I'm happy because last week I gave away two of my open source projects. Both of these projects had been languishing for a while because I had lost interest in them, and I'm glad that I have found competent people who are interested in maintaining them.
The first project was ScanDoc, which is a documentation generator, similar to JavaDoc, for C++ programs. The main difference between ScanDoc and other generators such as KDoc and Doc++ is that ScanDoc is themable. That is, there are template files which determine which output file are created and how they are formatted.
I realized that I was no longer interested in maintaining ScanDoc, because most of my programming these days is either in Java or Perl. The only C++ programming I do is for KDE, which has it's own doc generator. So I emailed all of the people who had sent me feedback recently and told them I was no longer interested in maintaining the program and that if any one of them wanted to take over, I would be happy to let them do so.
I got a response from James Dean Palmer offering to take over the project. I took a look at his web page and his projects, and I decided that he would be an excellent choice for the position, so I said "OK, it's yours". Within a day or two, James had created a SourceForge project for ScanDoc, including a beautiful web page and spiffy logo. In addition, he's been sending out updates every week or so as people send in bug fixes. I'm really happy to have the project in such capable hands.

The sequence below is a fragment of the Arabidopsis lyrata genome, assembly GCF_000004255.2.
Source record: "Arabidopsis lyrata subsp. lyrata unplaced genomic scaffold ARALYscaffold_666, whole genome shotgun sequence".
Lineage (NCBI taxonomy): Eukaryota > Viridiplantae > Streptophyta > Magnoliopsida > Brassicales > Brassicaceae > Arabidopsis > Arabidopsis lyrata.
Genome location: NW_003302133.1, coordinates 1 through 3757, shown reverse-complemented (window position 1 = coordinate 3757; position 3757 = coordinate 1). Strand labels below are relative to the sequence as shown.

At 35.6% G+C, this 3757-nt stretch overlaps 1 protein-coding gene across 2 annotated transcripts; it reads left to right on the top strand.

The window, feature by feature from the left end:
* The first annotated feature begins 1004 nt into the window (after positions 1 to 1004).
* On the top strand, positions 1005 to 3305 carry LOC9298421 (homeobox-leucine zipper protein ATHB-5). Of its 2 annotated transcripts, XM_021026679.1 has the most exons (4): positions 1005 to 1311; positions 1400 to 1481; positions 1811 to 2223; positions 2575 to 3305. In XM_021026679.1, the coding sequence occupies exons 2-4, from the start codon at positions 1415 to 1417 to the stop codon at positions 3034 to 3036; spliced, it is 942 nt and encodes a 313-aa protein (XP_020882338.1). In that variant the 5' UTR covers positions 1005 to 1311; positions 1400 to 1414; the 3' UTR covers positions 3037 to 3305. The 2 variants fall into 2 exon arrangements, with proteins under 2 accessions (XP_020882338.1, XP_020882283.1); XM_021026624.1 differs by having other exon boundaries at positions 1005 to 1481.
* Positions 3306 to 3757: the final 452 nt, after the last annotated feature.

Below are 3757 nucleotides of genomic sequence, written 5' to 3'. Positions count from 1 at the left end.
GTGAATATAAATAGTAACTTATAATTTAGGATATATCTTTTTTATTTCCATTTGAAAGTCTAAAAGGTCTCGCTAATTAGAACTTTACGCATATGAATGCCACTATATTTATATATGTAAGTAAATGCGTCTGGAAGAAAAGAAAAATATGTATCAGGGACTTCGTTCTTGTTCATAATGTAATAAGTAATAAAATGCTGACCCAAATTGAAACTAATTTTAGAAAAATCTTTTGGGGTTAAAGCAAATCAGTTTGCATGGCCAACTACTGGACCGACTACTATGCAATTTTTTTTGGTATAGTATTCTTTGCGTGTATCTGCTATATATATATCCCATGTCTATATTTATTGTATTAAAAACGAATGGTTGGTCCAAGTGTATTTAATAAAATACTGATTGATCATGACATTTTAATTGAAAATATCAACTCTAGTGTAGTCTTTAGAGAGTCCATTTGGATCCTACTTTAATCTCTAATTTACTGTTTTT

The other project I gave away was MeV, a professional MIDI sequencer I had written for the BeOS, but had never released. I had been looking for someone to take this over for a while. I had recieved a number of offers, but in each case I didn't feel that the person was skilled enough to handle the project. There was a short period where it was actually being worked on by a couple of engineers from Be, but they found that they weren't able to make time to work on it with all of their other tasks.
I recently got an offer from a team or programmers who had worked on a number of other Be related applications. So after a bit of procrastinating, I sent them the code, which is now on SourceForge. You can find the MeV project here.